6. orcinus

    orcinus Well-Known Member

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    I left on a trip for a week and a half, i wonder what i'll find when i get back.

    Before i left, the replacement panels that i've installed with 0 threadlock *anywhere* on the extrusions (i even took care to clean each extrusion with ethanol and let it dry before i installed the new panels) were fine, although i've replaced the metal washers with silicone ones. Now wondering if i'll also find they cracked after a while... We'll see.
     
  7. GiulianoM

    GiulianoM Member

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    I do have to give kudos to E3D Support, they're sending me replacement acrylic panels.

    So my first priority will be getting the printer up and running on acrylic, and upgrading will be a lower priority.
     
  8. wHack

    wHack Well-Known Member

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    They are shipping some out to me as well. I don't look forward to the rebuild. But if my fears are correct I might need a new Z-Axis as well.
     
  9. GiulianoM

    GiulianoM Member

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    What happened to your Z-Axis?
     
  10. wHack

    wHack Well-Known Member

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  11. GiulianoM

    GiulianoM Member

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    Replacement acrylic panels from E3D arrived today, will be swapping them out over the weekend.

    I also received some 6mm aluminum composite panels, what were my original choice... It's surprising how heavy they are.
     
  12. Rob Heinzonly

    Rob Heinzonly Well-Known Member

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    @GiulianoM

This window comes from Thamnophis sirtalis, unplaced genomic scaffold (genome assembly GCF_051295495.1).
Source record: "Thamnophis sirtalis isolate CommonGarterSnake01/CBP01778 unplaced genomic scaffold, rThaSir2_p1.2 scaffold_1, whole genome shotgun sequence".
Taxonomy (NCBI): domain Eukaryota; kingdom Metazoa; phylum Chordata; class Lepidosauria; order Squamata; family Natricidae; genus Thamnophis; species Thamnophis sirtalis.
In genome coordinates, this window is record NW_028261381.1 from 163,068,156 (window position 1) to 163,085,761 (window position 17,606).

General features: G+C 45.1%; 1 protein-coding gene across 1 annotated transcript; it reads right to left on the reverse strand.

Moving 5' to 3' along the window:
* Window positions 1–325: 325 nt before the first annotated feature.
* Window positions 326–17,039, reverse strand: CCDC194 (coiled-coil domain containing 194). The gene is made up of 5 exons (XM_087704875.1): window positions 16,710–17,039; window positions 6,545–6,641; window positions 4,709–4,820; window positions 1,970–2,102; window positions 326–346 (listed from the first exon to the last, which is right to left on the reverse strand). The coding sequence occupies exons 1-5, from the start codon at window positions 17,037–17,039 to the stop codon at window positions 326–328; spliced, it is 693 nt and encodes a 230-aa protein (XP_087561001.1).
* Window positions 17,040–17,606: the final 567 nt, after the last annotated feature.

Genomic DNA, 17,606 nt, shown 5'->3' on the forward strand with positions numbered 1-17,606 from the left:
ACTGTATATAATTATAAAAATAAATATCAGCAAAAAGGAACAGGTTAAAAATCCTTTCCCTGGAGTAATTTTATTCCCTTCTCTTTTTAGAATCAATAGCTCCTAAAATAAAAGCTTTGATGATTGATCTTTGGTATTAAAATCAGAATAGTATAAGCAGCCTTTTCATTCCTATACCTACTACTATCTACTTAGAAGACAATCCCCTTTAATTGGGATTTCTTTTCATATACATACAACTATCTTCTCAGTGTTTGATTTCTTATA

I was just going to ask if anyone has tried that ;). This was my first choice also, but the only sizes that are available are 4 or 6 mm. I currently have a 5 mm white cast acrylic backpanel that I milled with a MPCNC - CNC router I build last year from Bigbox leftovers.

    I have been told that cast acrylic is superior over extruded acrylic, because it has less tension and will not crack that easy as extruded acrylic, and is easyier to drill, cut and saw.
     
  13. GiulianoM

    GiulianoM Member

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    The acrylic panels are actually closer to 4mm in thickness rather than 5mm...

    I just had ordered the panels without measuring the originals...
     
  14. Killercds

    Killercds Member

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    I didn't use any threadlocker on the acrylic panels, and this morning I'm seeing some large cracks on the corners :\
     
  15. Ben Kay

    Ben Kay Well-Known Member

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    I also avoided thread locker anywhere near acrylic panels...indeed I left the whole frame assembled without acrylic panels for 5 days...then wiped down the profiles just to avoid any squeezed out/leaked thread locker.

    Went back to the machine this morning, and crack through the lower right hole of one of the side panels :(
     
  16. Greg Holloway

    Greg Holloway Administrator
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    Can you post photos of the cracks when you mention you have cracked panels please.
     
  17. Spoon Unit

    Spoon Unit Well-Known Member

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    Alongside the 'Like' button we really need a 'Commiserations' button.
     
    Killercds and GiulianoM like this.
  18. Killercds

    Killercds Member

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    Here's the results. Think they'll hold up for now, but I gotta admit I'm surprised how quickly things formed.
    Cracks I've noticed so far are on the top-screws and rear-bottom screw for the right panel, top-rear and front-bottom, and bottom middle on the electronics panel.

    Electronics_Panel_Bottom.jpg Left_Panel_Back_Top.jpg Left_Panel_Front_Bottom.jpg Right_Panel_Back_Bottom.jpg Right_Panel_Back_Top.jpg Right_Panel_Front_Top.jpg
     
  19. Spoon Unit

    Spoon Unit Well-Known Member

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    Sad really. I'm sure we had this fiasco with the BigBox too for some people. Touch wood, my fortune in developing cracks before completion and having to wait two weeks for replacements is the ticket that saved me from anything further. When I finally came to replace my electronics panel, the corners just fell away as the cracks had effectively severed them completely.
     
  20. Paul Arden

    Paul Arden Well-Known Member

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    Here are my cracks. Some just show some degradation where I’m guessing cracks will develop, some are just outright cracks.